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Federal Budget 2011

Federal Budget 2011: Healthcare view

Publish date: 11/05/2011

Headline items not major for listed players

The government has released the 2010/2011 Federal Budget. Despite finalising some major funding agreements over the last 12 months, the budget contained a mixture of some funding cuts as well as significant investments in mental health, regional health and imaging (primarily from recent cost savings).

Implication

  • Mental and regional health the focus: Headline items for the healthcare sector were investments in mental and regional health totalling ~$3b. Specifically, the government will invest in better detection and support services for mental health services as well as regional health projects, health facilities and clinical training opportunities. These major investments however are unlikely to have a material impact on listed healthcare stocks in our coverage realm.
  • Diagnosis funding reviews completed: Following the radiology funding review, the government will improve access to MRI services and incentivise bulk billing of MRI services. It will also consider the structure of MBS fees for radiology, but it claimed that the outcome would be cost neutral. While these changes are positive for PRY and SHL’s radiology businesses, they could be slightly disappointing for the radiology sector, which was hoping the lengthy funding review might deliver fee indexation.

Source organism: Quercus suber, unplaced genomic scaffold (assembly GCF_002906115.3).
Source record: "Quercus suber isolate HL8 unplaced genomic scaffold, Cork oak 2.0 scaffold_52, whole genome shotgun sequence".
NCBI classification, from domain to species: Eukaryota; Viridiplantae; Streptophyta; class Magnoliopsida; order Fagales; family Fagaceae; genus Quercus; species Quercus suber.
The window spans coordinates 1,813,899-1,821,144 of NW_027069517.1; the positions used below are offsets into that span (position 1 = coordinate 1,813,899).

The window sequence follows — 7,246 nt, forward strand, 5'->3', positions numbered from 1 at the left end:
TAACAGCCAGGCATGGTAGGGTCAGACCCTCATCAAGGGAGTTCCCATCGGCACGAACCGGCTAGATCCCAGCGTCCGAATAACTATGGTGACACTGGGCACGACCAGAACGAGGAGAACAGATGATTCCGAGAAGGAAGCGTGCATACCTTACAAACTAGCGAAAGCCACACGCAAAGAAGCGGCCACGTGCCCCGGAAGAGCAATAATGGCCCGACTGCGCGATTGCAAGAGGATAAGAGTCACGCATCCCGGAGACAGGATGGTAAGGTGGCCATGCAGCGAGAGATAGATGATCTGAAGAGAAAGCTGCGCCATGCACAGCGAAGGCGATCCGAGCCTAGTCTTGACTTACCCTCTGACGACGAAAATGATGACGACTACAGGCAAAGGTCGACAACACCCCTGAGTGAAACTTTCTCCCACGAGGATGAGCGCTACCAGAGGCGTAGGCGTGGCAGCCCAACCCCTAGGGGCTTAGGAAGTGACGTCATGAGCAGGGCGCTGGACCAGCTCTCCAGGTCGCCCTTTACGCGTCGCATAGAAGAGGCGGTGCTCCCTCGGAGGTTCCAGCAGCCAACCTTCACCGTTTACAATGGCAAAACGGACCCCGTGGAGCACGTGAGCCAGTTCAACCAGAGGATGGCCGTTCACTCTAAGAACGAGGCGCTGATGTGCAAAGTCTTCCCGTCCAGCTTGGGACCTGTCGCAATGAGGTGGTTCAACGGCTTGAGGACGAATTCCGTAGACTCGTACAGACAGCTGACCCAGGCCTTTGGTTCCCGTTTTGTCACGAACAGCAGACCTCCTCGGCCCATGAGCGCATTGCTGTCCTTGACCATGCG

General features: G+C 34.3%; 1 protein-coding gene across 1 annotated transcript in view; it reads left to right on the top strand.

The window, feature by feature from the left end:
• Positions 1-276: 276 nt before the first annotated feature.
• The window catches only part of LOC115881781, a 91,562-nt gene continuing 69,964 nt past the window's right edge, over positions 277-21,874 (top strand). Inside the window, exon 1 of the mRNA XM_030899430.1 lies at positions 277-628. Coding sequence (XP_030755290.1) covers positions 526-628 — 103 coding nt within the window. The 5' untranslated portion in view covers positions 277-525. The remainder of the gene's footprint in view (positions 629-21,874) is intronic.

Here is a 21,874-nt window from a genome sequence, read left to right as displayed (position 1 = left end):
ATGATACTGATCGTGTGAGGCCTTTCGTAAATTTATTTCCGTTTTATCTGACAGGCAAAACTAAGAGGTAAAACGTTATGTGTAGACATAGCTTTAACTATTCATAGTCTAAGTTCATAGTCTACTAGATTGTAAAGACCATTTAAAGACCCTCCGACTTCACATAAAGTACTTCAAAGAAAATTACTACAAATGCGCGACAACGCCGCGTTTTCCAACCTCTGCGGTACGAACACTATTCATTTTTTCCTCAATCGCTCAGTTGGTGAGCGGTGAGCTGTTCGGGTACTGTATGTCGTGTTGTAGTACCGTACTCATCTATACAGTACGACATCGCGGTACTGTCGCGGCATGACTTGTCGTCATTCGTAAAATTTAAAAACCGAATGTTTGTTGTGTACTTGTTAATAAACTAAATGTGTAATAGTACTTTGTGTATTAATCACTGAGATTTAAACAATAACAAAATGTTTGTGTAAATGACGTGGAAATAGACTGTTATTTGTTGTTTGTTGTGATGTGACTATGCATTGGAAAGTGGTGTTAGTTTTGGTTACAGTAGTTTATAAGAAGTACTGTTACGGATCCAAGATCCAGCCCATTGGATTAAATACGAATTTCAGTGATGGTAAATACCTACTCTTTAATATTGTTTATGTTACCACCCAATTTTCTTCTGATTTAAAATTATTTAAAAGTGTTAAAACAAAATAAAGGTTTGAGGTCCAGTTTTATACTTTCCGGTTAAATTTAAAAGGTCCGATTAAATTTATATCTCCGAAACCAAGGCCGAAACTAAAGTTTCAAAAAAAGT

• Not much on primary care: The government built on major investments in primary care infrastructure and after hours care from last year’s budget. Incentives for medical centres to stay open longer could be a small positive for PRY, given its clinics have extended opening hours. However, additional investments in telephone advice lines and GP Super Clinics have generally had a limited impact on the GP service market to date. The loss of GP funding for specific mental health services could be a small negative.
  • Third time lucky on means testing rebate: The government will re-introduce legislation to means test the private health insurance rebate. While this could lead to some coverage downgrades and drop-outs, it is important to note that there is not a 1:1 correlation between memberships and private hospital volumes. The most common users of private hospitals are people 65+ years and women in their child-bearing years, both of which tend to be less price elastic. In turn, we remain confident in the strong fundamentals behind RHC.

Investment view

  • Based on our initial assessment from the budget, there is unlikely to be any material impact on stocks in our coverage universe. The potential positive for PRY and SHL from increased funding to MRI is partially offset by reductions in MBS fees for GP mental health care plans.
  • For RHC, the re-introduction of means testing legislation is not fresh news andwe do not expect a significant impact on PHI membership levels, but the move to increase scrutiny of prostheses purchases by private hospitals could remove some of the benefits of their scale purchasing.

Important information
As this advice has been prepared without considering your objectives, financial situation or needs, you should, before acting on the advice, consider its appropriateness to your circumstances.

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